Enhancing the user experience has been the core focus behind Scientific Games’ recent systems development, according to Vice President, R&D and Product Management, Sina Miri.
Discussing the company’s recent success at G2E in Las Vegas earlier this month – which included a particularly positive response from Asian operators – Miri said that Scientific Games was reaping the rewards from its efforts to create a smoother experience for users across its full suite of casino floor products.
“We found that everything that is data driven and focused on user adoption and user experience is what is of interest to the operator,” Miri explained.
“We showed our cardless and cashless capabilities which has analytics behind it to really detect what the players like and what they use. We showed that the responsiveness of our cardless function is significantly better than others that are out there in the market.
“And we showed what we can offer in terms of machine learning for things such as offers to allow operators to really target segments of the population rather than taking a more general approach to marketing.
“We also showed our unified wallet which allows all player currencies to be available for all of your offers, not just slots versus tables. We demoed that for slot machines, tables, tablet gaming – every single one of them uses the same wallet. And for sports betting, whether you are on a slot machine or mobile, you can also place bets and use the same wallet.
“The way we have approached it is really going to make it palatable to the regulators but also is really focused on the user experience, making it so the player has a better experience and you can cross-promote your different offers to ensure higher adoption and a bigger share of the wallet.”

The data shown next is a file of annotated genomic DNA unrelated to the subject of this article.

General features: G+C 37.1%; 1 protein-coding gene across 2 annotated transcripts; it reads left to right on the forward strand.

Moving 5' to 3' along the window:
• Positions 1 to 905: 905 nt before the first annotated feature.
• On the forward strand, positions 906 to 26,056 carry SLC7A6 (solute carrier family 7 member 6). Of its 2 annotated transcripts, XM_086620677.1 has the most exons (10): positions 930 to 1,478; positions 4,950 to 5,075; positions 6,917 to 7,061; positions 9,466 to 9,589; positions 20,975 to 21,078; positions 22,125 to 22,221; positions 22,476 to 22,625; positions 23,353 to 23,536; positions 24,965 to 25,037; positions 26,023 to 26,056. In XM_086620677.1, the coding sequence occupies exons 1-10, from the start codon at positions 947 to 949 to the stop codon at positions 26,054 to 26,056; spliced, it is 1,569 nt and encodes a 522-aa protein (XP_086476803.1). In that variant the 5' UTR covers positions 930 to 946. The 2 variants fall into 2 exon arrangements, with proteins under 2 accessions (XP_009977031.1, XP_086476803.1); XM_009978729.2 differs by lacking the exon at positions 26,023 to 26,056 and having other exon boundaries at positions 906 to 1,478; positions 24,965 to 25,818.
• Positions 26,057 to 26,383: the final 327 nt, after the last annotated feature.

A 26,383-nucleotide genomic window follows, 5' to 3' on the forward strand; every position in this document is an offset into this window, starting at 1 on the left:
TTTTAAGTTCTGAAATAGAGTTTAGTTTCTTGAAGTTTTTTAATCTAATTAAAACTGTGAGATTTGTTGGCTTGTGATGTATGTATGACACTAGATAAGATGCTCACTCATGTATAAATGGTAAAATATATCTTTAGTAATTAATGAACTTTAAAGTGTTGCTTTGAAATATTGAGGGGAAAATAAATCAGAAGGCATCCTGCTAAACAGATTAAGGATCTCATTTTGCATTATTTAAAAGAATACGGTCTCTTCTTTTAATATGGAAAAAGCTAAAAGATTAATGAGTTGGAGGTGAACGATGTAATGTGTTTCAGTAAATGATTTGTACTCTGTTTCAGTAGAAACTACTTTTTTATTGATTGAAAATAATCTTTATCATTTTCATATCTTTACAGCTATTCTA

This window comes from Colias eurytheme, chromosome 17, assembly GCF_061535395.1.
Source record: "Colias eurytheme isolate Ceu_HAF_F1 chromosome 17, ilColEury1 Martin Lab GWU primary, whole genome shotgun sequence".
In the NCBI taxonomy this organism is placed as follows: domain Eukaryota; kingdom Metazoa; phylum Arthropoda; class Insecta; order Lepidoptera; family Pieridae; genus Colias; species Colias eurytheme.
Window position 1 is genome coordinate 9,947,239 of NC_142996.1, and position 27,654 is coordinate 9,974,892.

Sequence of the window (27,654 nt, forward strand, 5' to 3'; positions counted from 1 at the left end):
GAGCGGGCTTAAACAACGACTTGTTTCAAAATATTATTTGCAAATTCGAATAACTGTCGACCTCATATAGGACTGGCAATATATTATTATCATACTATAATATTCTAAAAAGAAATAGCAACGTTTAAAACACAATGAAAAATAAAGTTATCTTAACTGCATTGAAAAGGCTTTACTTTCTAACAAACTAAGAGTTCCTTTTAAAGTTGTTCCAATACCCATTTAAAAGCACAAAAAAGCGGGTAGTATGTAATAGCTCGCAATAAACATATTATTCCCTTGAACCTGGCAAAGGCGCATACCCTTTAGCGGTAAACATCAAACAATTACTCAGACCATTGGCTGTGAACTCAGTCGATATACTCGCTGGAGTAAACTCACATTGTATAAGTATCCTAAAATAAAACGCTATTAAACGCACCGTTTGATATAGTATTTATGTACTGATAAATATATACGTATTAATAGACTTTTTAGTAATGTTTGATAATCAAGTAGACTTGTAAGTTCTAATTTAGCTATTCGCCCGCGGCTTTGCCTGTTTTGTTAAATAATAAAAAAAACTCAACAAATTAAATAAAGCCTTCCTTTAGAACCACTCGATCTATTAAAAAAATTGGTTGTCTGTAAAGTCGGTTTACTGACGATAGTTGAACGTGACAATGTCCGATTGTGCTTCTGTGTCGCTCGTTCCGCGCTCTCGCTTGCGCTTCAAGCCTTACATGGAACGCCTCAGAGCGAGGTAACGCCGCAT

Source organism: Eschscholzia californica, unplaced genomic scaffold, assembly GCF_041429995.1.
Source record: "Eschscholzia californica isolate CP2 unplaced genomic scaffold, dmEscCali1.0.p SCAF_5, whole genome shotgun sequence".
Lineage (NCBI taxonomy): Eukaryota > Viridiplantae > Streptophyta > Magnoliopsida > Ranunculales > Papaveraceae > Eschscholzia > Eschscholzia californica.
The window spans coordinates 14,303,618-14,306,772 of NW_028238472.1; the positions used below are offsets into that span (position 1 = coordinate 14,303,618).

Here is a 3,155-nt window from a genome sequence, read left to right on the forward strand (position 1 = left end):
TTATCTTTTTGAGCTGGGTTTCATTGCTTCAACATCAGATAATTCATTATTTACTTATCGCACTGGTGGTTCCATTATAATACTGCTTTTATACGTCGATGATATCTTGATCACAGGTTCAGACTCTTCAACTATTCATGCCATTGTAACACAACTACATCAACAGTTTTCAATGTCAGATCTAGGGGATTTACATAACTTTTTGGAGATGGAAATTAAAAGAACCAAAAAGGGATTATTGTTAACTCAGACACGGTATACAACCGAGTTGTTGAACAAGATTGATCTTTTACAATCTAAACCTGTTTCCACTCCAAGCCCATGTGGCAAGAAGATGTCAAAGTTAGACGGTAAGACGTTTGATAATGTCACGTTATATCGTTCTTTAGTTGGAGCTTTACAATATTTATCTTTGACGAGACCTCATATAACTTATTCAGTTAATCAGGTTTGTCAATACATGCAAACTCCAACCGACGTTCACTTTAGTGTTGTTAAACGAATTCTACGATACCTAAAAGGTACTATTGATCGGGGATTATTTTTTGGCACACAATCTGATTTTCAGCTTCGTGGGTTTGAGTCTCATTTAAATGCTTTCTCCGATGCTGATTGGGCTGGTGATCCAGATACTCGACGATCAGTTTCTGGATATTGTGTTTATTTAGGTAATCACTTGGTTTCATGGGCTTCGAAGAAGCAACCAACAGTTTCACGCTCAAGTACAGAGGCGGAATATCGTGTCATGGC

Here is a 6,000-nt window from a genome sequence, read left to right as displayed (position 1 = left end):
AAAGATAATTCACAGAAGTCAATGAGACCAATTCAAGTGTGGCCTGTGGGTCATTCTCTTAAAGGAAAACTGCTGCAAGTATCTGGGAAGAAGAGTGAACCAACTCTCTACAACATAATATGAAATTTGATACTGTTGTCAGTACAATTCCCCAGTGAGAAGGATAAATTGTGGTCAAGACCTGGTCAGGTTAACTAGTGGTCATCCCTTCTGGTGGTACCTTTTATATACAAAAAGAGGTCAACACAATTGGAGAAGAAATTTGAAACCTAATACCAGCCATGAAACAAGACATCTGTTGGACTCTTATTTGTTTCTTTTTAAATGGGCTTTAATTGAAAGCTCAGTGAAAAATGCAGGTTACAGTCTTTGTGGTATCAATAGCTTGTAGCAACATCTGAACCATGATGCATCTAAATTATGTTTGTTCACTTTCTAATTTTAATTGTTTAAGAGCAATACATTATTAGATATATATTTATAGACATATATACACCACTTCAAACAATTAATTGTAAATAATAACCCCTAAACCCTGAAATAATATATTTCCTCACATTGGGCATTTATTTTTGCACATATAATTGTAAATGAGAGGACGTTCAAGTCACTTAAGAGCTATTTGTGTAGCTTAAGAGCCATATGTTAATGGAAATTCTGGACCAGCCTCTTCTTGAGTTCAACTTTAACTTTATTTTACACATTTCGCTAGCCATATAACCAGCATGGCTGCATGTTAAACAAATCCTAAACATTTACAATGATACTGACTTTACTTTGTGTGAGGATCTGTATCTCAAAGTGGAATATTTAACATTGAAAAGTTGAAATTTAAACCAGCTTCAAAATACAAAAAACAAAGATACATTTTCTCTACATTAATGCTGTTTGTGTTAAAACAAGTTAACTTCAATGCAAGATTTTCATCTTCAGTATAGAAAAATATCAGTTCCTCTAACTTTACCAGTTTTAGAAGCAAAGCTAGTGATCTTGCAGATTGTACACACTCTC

Notably, Miri revealed that Scientific Games’ facial recognition technology had attracted particular interest from Asian operators attending the G2E show floor.
“We had a very, very good response from Asia – especially when they saw the tight integration between slots and tables, visual analytics, chip tracking and facial recognition,” he said.
“With facial recognition, it already exists in Macau’s ATMs so the users will not have any problem with it being implemented in casinos. And we’ve been building our systems in a very modular way that’s not all or nothing – you can have cardless without cashless, cashless without cardless – all of the existing technologies work which allows operators to implement facial technology for some functions but not for others. The way we have approached it makes it easier for operators to adopt it.
“The North American customer is probably not going to use facial recognition as quickly as someone in Macau but also someone in Macau is not going to adopt cashless as quickly as someone in Florida or other locations that have already agreed to do cashless gaming, so our systems open those options up for everyone.”
Systems Sales Manager Amit Patel said that Scientific Games currently employs more than 1,300 systems team members, more than all of its competitors combined, with one new system installed globally per week on average.
Patel also pointed to the company’s ability to adapt its systems to each individual market as a key reason for its success.
“Our player boutique product, for example, had a massive response from Asian operators (at G2E) because in Macau casinos, gifting is core,” he said. “This gives them the power to offer customers a choice when it comes to gifts. Getting real-time information that enables promotions at the table was very interesting to them.”